Car Show Classic: 1968 Innocenti C – Italy Builds A Better British Sports Car

Here’s one you don’t see every day, or indeed, except one day last summer, any day. An Innocenti Coupé. My first reaction, and maybe yours as well, was that it was a Pininfarina design, perhaps based on the early 1960s Autobianchi Primula or possibly the Morris 1100, as Innocenti assembled those for the Italian markets.  Time to follow the first principles of Curbivore study – take photos; talk to the owner (not possible today); go home and research.

So, I hadn’t heard of it either so I’m indebted to Professor Google for all that I now know about it. It’s not a Pininfarina product nor is it linked to the ADO16 or the Autobianchi, but, and this is the really surprising bit, it’s built on the platform of an Austin Healey Sprite and MG Midget. The car is a little wider than the Sprite, and all visible traces of the Sprite have been covered over, but the firewall, floorpan and inner wings are pure Sprite, as is the 1098cc BMC A series engine. Some of the dashboard gauges are common the Ferrari 250GTE and GTO, believe it or not.

Size wise, the looks are deceptive. It is just a few inches longer and wider in size than the Sprite, although with longer doors and some storage space behind the seats. It might not have a folding roof, but to doesn’t leak either. But if you wanted it, there was a Convertible version in the family.

Innocenti, named for its founder Ferdinando Innocenti,  was based in Milan, initially building Lambretta scooters, named after the district of Milan the company was based in.. Motorcycle sales declined in the late 1950s as affluence increased and car sales rose, and Innocenti turned to contract assembly for, predominantly, BMC. At this time, of course, Italy might have been in the European Common Market, the precursor to the European Union, but the UK was not and not immediately likely to be, so trade tariff barriers still existed between the countries. The most obvious way to circumvent them was to assemble BMC cars in Italy, hence BMC’s arrangement with Innocenti. Similar arrangements happened elsewhere, for BMC in Spain, for Fiat in Germany and for Renault and Citroen in southern England for example.

In 1959, assembly started of the Austin A40 Farina, the compact saloon that became one of the first hatchbacks.

Then in 1963 production started of the Innocenti IM3 – IM3 denoting the third model Innocenti and BMC/Austin/Morris had collaborated on.

The second collaboration is of most direct relevance to this car though – a car known as the innocent 950 Spider. The basic rationale for the car was that although a compact British sportscar was an attractive proposition, the styling of the Frogeye (Bugeye) Austin-Healey Sprite was not to Italian taste, and indeed was an acquired taste for just about everyone.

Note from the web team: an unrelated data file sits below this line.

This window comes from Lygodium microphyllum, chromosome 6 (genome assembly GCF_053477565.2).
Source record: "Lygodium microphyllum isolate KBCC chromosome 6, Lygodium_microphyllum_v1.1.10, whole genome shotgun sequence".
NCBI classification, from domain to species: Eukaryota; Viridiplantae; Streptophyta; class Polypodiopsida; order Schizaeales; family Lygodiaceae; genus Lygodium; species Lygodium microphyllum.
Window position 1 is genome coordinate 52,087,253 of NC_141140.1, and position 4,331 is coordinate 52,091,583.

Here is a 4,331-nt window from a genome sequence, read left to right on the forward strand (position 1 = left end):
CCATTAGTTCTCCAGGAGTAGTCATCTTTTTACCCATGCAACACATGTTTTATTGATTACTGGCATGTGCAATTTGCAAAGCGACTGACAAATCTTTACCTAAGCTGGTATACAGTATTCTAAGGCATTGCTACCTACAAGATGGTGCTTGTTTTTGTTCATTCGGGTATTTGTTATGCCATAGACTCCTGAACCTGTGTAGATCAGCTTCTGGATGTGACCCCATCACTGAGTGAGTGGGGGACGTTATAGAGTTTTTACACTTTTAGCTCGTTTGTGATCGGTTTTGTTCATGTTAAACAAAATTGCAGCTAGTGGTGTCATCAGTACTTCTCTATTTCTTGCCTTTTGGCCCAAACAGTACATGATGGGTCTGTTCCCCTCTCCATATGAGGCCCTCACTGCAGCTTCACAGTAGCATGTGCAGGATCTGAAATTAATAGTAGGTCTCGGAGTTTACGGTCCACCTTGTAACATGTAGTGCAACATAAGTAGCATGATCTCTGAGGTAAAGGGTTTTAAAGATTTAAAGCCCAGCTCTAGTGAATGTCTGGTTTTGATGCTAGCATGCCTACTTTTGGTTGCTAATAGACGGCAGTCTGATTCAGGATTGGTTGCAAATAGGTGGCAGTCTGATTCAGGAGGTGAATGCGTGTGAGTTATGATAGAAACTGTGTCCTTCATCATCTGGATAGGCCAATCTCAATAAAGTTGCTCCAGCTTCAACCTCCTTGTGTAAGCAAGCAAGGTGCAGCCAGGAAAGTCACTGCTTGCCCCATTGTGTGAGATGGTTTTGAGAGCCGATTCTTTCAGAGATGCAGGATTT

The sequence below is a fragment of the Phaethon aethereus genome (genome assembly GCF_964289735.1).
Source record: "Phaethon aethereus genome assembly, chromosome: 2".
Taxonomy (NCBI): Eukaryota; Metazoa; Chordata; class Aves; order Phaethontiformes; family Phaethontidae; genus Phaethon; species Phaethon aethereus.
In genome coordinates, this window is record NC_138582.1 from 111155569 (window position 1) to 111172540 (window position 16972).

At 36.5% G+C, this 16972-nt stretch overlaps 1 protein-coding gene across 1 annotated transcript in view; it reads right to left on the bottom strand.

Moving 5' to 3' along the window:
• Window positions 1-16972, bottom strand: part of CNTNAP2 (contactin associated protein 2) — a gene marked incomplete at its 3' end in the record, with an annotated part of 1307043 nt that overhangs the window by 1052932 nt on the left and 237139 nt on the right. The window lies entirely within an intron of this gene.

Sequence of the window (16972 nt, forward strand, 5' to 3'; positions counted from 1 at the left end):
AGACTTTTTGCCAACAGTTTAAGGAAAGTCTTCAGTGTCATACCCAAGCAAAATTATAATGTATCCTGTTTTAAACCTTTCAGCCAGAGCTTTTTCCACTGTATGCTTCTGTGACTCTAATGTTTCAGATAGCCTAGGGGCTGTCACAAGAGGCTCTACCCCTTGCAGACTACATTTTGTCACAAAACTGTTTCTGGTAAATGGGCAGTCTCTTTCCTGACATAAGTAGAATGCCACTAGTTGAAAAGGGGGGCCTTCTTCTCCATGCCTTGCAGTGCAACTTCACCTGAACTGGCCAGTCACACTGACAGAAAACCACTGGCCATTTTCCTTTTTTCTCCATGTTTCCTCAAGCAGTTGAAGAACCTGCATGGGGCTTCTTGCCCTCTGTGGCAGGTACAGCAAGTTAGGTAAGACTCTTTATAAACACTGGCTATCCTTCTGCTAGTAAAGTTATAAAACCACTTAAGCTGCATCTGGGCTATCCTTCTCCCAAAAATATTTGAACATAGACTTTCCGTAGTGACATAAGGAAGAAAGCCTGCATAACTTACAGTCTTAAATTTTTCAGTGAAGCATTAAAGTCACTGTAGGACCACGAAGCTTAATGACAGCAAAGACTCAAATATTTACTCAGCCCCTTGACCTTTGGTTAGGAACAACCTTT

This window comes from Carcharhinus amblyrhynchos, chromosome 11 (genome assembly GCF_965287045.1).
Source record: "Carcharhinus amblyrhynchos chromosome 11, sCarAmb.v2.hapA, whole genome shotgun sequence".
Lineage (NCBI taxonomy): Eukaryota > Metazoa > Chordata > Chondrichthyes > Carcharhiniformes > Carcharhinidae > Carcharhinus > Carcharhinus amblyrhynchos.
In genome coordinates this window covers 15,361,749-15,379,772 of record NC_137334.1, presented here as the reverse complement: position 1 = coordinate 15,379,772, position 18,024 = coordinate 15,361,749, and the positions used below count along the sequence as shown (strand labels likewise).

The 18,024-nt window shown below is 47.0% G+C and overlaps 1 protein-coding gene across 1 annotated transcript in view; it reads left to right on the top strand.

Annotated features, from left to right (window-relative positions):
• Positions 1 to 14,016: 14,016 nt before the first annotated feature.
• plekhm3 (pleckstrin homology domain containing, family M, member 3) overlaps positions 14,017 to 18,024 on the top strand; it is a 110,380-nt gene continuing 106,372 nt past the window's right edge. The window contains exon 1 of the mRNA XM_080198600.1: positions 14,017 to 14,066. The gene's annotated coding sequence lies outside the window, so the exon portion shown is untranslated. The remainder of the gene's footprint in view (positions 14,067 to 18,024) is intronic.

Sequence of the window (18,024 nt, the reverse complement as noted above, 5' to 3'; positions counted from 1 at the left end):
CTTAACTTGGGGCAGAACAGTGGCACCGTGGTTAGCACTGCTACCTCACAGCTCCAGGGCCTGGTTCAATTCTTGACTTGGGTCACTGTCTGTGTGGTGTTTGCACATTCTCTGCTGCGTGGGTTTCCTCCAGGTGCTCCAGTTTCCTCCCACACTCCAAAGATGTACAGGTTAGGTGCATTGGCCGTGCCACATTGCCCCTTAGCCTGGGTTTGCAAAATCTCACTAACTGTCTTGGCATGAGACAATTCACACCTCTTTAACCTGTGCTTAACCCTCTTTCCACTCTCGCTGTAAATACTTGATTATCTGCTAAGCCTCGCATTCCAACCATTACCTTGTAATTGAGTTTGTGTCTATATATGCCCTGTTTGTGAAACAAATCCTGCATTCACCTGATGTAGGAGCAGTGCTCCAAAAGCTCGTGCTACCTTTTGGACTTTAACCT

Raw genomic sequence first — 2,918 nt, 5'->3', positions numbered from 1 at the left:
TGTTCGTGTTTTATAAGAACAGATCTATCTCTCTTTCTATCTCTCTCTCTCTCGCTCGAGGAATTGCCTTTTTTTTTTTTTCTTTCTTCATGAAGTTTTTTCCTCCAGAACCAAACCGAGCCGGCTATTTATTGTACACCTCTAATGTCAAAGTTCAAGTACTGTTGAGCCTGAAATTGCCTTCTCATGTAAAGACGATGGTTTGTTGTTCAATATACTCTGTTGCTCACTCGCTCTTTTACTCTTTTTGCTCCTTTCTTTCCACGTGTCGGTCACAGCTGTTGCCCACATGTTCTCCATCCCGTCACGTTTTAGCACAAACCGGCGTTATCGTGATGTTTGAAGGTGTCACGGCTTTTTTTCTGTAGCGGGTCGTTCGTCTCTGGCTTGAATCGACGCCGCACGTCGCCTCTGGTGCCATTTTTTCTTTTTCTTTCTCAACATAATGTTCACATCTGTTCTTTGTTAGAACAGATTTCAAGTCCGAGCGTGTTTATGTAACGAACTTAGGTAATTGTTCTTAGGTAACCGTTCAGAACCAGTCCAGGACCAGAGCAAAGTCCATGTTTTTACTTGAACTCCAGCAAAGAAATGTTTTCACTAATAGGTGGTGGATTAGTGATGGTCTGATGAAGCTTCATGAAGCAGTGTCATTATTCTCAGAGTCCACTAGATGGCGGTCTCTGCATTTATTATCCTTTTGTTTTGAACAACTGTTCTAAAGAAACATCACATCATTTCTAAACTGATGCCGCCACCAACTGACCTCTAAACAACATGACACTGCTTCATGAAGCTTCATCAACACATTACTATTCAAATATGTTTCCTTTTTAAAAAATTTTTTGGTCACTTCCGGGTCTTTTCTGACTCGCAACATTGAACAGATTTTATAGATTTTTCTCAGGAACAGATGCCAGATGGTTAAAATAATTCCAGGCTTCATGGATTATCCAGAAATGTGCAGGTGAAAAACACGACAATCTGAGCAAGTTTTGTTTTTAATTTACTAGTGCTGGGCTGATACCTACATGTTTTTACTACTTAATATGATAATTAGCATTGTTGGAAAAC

So, Innocenti asked Ghia, under Tom Tjaarda, to design a new body for the Sprite, using the floorpan, bulkhead albeit moved forward and lowered seats to give more space. The engine remained at 948cc 43bhp and the suspension just as basic as the Sprite.

The first Spiders came to market in 1961, and close to 5000 were built by early 1963, when the Spider S with 1098cc and 58 bhp, front disc brakes and revised rear suspension was introduced. Visually, it was unchanged. Another 2000 were sold by 1965, when sales slowed sharply.

Innocenti therefore called in Ghia again, for whom Sergio Sartorelli updated the car and added a fixed roof to create the Innocenti C or Coupe. Visually, and seen separately without reference, it looks like a gentle refresh of the Spider with a roof but there are more substantial differences. All the panels are new, except the bonnet, boot lid and doors, and the car is four inches wider, adding significantly to interior space. The wheelbase was lengthened as well, creating space in the cabin nominally allocated for luggage behind the seats. Power came still from the 1098cc BMC A series engine, through now with 58bhp at 5500rpm, a four speed gearbox and front disc brakes. Suspension was wishbones at the front and leaf springs at the rear. All this was pure Sprite, or MG Midget.

More Italian was the trim, with all the handles, bumpers and badges being bespoke to the Innocenti, along with the wiring loom and most electrical items, including the lights, instrumentation and switches. Some of this will be down to the style, some for industrial and local content reasons. Lucas were still there though, in the steering column and generator, so you wonder about the electrical systems. Lucas meets the Italians….

Production lasted from late 1966 to August 1968, and the car was only offered in red, white or green, to match the Italian flag. Production was very limited – either 794 or 487 depending who you ask. Sales were limited to Italy and some European markets, where it struggled against the cheaper Sprite and MG Midget. The number in the UK is in single figures, and low ones at that.

Innocenti was absorbed by BLMC in 1972, and production focussed on the Innocenti Mini until the business was sold by BLMC in 1976 to de Tomaso and ultimately to Fiat in 1990.

More Innocenti Reading:

Dave Saunders’ take on the Innocenti Turbo DeTomaso

Dave’s own 1984 Innocenti Minitre